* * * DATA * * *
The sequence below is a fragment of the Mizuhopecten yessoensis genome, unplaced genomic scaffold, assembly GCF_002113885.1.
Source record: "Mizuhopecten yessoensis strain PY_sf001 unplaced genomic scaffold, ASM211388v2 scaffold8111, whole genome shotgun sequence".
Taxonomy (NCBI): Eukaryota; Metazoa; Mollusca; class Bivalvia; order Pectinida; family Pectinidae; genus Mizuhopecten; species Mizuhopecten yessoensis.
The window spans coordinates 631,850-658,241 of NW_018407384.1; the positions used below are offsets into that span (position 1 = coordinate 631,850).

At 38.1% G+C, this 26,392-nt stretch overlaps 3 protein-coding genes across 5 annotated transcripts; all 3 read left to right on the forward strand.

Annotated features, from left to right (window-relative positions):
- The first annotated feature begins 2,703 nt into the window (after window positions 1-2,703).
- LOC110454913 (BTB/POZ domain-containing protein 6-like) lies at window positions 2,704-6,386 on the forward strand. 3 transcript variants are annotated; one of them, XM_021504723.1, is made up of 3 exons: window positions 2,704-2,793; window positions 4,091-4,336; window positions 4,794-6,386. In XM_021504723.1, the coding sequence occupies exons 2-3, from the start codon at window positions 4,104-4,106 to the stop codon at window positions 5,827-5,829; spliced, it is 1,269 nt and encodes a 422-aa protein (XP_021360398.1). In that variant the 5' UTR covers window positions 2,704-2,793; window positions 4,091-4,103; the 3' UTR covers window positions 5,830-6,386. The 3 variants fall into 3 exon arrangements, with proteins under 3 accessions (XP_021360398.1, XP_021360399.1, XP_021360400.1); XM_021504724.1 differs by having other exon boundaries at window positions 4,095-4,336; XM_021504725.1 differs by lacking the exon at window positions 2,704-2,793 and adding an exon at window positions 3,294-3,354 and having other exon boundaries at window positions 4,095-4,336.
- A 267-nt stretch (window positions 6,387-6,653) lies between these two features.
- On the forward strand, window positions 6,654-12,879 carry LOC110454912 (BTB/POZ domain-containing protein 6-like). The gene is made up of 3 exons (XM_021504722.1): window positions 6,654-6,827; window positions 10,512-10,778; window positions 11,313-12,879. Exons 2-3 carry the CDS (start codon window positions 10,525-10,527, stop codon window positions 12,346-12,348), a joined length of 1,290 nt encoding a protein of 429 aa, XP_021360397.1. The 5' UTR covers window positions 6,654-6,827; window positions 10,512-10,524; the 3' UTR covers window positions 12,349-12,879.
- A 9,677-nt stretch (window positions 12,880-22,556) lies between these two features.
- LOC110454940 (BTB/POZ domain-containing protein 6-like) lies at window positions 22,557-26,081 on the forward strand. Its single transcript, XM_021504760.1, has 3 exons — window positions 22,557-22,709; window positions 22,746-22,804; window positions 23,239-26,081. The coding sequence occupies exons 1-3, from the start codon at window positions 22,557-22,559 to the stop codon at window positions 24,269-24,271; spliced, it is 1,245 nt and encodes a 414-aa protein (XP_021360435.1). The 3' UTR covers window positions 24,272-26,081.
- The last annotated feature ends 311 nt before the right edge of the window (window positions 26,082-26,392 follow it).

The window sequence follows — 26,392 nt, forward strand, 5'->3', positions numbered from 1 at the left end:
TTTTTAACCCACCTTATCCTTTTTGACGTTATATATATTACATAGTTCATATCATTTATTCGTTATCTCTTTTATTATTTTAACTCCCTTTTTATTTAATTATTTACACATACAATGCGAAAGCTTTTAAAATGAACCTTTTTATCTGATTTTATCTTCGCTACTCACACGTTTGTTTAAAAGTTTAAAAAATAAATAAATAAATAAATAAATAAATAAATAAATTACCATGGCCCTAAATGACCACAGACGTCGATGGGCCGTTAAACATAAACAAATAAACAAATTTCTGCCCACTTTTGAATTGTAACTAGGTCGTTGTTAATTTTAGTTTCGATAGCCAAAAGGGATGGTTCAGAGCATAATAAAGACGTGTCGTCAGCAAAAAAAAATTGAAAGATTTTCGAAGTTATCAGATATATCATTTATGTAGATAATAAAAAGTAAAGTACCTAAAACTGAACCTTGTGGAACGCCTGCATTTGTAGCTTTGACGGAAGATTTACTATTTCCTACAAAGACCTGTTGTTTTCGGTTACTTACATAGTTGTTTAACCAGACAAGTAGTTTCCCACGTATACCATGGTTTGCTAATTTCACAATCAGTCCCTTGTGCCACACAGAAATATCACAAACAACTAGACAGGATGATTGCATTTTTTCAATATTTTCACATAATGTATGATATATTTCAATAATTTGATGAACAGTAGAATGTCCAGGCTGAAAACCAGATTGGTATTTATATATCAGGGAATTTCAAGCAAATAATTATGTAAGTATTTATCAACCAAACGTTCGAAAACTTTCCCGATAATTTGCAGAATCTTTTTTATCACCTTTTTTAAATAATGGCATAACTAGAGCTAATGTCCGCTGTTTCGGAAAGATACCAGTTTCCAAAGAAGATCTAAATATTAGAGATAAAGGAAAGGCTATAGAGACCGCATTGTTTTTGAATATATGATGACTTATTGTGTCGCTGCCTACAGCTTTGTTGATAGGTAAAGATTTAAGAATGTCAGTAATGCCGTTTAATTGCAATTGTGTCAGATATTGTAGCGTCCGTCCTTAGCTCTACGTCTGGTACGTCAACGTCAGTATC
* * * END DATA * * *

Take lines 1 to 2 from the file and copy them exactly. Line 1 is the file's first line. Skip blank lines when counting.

The sequence below is a fragment of the Mizuhopecten yessoensis genome, unplaced genomic scaffold, assembly GCF_002113885.1.
Source record: "Mizuhopecten yessoensis strain PY_sf001 unplaced genomic scaffold, ASM211388v2 scaffold8111, whole genome shotgun sequence".